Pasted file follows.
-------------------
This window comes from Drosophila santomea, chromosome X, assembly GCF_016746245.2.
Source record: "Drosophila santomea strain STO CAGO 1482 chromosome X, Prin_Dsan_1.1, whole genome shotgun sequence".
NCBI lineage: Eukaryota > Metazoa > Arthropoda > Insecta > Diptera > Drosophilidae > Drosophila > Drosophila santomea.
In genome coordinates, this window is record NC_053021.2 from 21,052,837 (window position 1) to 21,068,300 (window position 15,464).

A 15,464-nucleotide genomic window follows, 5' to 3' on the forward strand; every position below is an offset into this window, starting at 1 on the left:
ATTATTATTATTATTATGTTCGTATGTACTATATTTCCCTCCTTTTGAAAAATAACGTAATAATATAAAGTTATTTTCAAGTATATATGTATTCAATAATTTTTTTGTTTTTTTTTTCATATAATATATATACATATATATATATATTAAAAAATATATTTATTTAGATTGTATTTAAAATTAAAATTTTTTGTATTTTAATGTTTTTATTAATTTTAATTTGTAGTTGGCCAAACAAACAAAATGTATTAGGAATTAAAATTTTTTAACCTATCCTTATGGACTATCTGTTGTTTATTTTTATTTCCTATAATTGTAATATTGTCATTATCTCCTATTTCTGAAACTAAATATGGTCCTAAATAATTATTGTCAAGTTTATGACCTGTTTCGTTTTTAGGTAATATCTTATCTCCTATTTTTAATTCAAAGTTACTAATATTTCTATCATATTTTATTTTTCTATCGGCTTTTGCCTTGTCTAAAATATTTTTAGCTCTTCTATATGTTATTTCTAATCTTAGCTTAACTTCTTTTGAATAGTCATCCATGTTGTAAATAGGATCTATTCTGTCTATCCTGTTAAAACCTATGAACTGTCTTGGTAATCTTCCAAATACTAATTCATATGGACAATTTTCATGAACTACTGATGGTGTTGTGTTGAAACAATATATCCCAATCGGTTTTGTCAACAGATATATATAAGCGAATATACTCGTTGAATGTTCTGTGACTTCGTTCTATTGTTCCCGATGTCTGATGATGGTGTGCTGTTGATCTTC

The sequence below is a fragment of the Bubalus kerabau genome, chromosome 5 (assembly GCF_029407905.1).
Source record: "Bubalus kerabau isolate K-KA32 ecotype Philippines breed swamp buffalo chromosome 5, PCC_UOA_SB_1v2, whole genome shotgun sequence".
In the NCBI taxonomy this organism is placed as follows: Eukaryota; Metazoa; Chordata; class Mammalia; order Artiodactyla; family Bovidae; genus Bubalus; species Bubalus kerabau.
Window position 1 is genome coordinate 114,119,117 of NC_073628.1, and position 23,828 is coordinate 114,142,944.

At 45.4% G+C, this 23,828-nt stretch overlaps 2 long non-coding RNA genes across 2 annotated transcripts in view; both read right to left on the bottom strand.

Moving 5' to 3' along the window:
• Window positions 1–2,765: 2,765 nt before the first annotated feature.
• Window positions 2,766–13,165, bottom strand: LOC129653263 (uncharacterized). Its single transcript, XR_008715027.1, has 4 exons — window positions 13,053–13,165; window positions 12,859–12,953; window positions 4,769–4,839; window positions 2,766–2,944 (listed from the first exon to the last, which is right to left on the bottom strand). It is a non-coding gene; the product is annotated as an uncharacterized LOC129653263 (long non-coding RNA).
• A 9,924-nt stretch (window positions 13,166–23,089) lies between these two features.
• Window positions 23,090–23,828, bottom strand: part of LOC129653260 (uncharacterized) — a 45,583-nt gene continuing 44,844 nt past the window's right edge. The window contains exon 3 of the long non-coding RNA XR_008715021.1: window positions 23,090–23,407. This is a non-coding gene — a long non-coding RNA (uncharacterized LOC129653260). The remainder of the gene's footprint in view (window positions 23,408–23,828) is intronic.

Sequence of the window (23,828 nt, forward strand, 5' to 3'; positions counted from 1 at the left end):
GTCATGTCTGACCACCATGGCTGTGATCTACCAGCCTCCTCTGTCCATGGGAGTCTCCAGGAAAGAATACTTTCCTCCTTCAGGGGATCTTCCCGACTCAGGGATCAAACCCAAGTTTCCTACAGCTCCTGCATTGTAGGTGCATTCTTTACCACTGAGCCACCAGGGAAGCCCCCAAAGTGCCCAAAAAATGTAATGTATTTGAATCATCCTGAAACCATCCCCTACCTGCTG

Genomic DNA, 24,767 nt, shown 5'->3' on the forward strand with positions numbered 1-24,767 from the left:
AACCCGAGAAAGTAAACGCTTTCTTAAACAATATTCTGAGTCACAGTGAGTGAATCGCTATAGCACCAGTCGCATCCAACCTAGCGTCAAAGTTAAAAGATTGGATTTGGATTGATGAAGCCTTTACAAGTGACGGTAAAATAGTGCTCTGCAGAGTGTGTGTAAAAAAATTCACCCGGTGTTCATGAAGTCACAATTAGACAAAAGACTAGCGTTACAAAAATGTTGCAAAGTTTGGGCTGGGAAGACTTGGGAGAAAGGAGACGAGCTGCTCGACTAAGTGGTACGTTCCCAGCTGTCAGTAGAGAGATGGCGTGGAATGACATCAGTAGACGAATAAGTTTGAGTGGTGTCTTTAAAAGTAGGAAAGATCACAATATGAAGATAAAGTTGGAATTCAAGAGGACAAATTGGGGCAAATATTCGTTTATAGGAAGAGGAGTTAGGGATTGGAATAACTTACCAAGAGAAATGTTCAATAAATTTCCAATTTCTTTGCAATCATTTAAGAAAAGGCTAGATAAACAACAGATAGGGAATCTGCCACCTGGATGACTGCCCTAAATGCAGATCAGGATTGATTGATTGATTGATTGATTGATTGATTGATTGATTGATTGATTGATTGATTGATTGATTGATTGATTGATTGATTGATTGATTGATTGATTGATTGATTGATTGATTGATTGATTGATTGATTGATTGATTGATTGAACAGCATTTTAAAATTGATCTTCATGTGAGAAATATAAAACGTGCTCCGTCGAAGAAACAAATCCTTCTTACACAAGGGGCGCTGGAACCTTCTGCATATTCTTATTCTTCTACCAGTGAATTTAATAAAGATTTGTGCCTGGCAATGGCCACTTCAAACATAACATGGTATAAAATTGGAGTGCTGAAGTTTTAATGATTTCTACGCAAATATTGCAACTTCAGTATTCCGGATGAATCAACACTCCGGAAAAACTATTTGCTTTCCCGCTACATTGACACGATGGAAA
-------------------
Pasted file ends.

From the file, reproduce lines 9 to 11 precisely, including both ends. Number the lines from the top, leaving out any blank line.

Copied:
In the NCBI taxonomy this organism is placed as follows: Eukaryota; Metazoa; Chordata; class Mammalia; order Artiodactyla; family Bovidae; genus Bubalus; species Bubalus kerabau.
Window position 1 is genome coordinate 114,119,117 of NC_073628.1, and position 23,828 is coordinate 114,142,944.

At 45.4% G+C, this 23,828-nt stretch overlaps 2 long non-coding RNA genes across 2 annotated transcripts in view; both read right to left on the bottom strand.